1999, they were refused any compensation because the Mafia had not damaged the premises, only killed

the entrepreneur. Stella, Gian Antonio, "L'imprenditore ucciso nel '91, no dello Stato," Corriere della

Sera, February 25, 1999.


"Mafia estorsioni: 'Pizzo' con fattura ed iva a Palermo," ANSA dispatch, June 30, 1999.47

Lombardy and Veneto had 241 and 99, respectively, of the extortion cases reported in

1996. Campania and Sicilia reported 515 and 579 cases that year. When one factors in

the much lower likelihood that an incidence of extortion will be reported in the South, the

gap widens. In 1996, the number of assaults in the Center and North of Italy was down

8.8 percent from 1995. For the Mezzogiorno, the 952 cases represented an increase of 3.5




Recent Reform Efforts

In the West, local, regional, national, or European governments are expected to

alter trends, stimulate what is considered to be good, and force detours around what is

considered worrisome. Serious, managed reform and long-term improvements in citizen’s

lives require governmental capacity to pursue programs over a prolonged stretch of time.

This requires the clear assigning of responsibility, with the means for citizens to reward or

punish, according to their view of the results. This has been difficult in the Italian

Republic because of the extreme brevity of governments. Although many of the same

faces kept cropping up after each ministerial reshuffling, ministers knew, throughout most

of the last fifty years, that they were just paying a quick visit to their ministry. Because

usually unable to carry out even mid-term programs, the most prudent ministers did not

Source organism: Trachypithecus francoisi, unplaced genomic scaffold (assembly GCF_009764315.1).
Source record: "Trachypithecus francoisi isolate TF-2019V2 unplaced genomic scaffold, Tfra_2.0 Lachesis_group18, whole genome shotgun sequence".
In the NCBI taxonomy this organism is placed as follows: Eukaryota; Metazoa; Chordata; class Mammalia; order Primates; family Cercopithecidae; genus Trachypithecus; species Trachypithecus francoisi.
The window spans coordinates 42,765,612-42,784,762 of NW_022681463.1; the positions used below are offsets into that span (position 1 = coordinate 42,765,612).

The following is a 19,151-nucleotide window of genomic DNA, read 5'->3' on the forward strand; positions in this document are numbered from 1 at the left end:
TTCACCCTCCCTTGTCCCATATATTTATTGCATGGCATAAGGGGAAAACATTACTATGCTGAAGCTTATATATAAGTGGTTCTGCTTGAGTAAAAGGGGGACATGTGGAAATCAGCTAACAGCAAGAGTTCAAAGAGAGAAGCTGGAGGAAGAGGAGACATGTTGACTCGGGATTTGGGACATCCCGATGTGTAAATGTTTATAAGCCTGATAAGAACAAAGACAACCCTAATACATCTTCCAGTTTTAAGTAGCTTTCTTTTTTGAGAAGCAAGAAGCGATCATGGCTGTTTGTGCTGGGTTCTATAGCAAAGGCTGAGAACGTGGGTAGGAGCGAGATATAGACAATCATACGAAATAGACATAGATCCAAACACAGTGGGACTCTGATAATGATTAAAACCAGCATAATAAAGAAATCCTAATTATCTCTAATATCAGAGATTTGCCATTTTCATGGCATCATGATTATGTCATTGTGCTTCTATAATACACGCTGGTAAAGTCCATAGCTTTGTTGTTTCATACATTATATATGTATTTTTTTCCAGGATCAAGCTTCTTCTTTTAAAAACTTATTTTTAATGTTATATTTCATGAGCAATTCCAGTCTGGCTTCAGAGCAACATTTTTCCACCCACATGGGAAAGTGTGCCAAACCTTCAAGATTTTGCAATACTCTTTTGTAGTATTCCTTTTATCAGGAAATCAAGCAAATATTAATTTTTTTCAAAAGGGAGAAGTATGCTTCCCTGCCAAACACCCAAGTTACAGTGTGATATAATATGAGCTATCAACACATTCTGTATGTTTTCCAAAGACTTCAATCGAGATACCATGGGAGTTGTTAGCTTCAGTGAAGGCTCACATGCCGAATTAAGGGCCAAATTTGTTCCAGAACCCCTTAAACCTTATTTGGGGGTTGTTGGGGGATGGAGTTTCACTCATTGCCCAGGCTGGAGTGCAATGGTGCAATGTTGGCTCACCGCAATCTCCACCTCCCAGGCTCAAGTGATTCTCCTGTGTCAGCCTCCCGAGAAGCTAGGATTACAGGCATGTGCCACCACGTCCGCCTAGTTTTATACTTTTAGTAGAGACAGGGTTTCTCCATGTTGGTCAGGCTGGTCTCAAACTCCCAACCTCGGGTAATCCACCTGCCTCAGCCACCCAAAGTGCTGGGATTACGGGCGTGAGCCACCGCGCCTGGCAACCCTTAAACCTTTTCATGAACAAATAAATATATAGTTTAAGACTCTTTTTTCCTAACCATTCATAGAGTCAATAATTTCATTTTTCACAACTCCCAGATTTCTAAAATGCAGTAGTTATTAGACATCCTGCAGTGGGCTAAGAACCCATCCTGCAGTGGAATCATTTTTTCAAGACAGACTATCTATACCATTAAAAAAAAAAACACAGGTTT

even risk an attempt.

An impressive number of Italian political leaders have spent at least eight years

trying to move Italy from proportional representation to a majoritarian system in the

election of the parliament. This would permit majority parties to stay in office for a


For the latest figures from the Interior Ministry see SVIMEZ, p. 629. Judith Chubb’s study, The

Mafia and Politics: The Italian State Under Siege, was not used because her figures are now more than

a decade old.48

serious stretch of time. Citizens would see their votes translated directly into leadership,

instead of a merely slight shifting of the balance in never-ending coalition negotiations. A

first reform in the early 1990s appeared to do part of the job. Both houses are now

elected by first-past-the-post competition, except for 25 percent of the seats, assigned

according to a proportional representation formula that compensates a party that finished

first nowhere but still garnered a certain share of the overall votes. The reform was not

useless: it created a more direct relationship between geographic sectors and some of

those representing them. But the 25-percent exception has proved fatal to hopes of

reducing the number of parties in parliament (there are more now than before the reform)

or of making coalitions simpler or even unnecessary (post-reform governments have

involved more partners than did pre-reform governments).

The referendum of April 19, 1999 was seen as crucial to the future of stable and

effective governance in Italy, crucial to the country's successful operation in the European

context. Amazingly, such a profound change was not very controversial. The campaign

mounted in behalf of a "No" vote was flaccid and dispirited. In fact, more than 90 percent

of those voting said "Yes" to the proposed change. But the voter turn out in the

Mezzogiorno was so low, under forty percent in many places, that the referendum fell

short of the required quorum (fifty percent of registered voters).


The wishes of the

overwhelming majority of northern Italians were, one more time, frustrated by their fellow